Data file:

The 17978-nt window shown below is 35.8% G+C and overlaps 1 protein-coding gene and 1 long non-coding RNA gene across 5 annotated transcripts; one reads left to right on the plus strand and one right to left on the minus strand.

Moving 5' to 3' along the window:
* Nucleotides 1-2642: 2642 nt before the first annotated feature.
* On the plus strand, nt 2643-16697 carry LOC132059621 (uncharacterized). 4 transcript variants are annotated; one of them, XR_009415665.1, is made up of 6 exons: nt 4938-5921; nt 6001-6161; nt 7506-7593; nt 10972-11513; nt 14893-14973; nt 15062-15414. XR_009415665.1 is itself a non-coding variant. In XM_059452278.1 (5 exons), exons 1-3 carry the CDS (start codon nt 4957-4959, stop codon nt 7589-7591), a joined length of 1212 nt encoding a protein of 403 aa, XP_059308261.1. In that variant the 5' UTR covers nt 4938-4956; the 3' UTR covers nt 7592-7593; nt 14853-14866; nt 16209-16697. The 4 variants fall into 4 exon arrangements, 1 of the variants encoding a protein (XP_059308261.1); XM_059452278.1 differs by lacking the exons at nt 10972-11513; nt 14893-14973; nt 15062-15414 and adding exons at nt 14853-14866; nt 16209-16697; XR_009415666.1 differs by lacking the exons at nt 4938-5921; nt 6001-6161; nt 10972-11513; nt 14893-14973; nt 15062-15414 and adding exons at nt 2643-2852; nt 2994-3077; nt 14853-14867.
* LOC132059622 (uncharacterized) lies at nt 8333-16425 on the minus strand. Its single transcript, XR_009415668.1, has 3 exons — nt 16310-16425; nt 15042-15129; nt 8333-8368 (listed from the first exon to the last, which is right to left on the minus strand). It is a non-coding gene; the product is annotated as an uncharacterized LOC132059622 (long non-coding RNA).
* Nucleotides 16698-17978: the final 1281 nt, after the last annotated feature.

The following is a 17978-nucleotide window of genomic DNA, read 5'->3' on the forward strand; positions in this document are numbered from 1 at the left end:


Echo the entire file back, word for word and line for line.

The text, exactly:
The 17978-nt window shown below is 35.8% G+C and overlaps 1 protein-coding gene and 1 long non-coding RNA gene across 5 annotated transcripts; one reads left to right on the plus strand and one right to left on the minus strand.

Moving 5' to 3' along the window:
* Nucleotides 1-2642: 2642 nt before the first annotated feature.
* On the plus strand, nt 2643-16697 carry LOC132059621 (uncharacterized). 4 transcript variants are annotated; one of them, XR_009415665.1, is made up of 6 exons: nt 4938-5921; nt 6001-6161; nt 7506-7593; nt 10972-11513; nt 14893-14973; nt 15062-15414. XR_009415665.1 is itself a non-coding variant. In XM_059452278.1 (5 exons), exons 1-3 carry the CDS (start codon nt 4957-4959, stop codon nt 7589-7591), a joined length of 1212 nt encoding a protein of 403 aa, XP_059308261.1. In that variant the 5' UTR covers nt 4938-4956; the 3' UTR covers nt 7592-7593; nt 14853-14866; nt 16209-16697. The 4 variants fall into 4 exon arrangements, 1 of the variants encoding a protein (XP_059308261.1); XM_059452278.1 differs by lacking the exons at nt 10972-11513; nt 14893-14973; nt 15062-15414 and adding exons at nt 14853-14866; nt 16209-16697; XR_009415666.1 differs by lacking the exons at nt 4938-5921; nt 6001-6161; nt 10972-11513; nt 14893-14973; nt 15062-15414 and adding exons at nt 2643-2852; nt 2994-3077; nt 14853-14867.
* LOC132059622 (uncharacterized) lies at nt 8333-16425 on the minus strand. Its single transcript, XR_009415668.1, has 3 exons — nt 16310-16425; nt 15042-15129; nt 8333-8368 (listed from the first exon to the last, which is right to left on the minus strand). It is a non-coding gene; the product is annotated as an uncharacterized LOC132059622 (long non-coding RNA).
* Nucleotides 16698-17978: the final 1281 nt, after the last annotated feature.

The following is a 17978-nucleotide window of genomic DNA, read 5'->3' on the forward strand; positions in this document are numbered from 1 at the left end: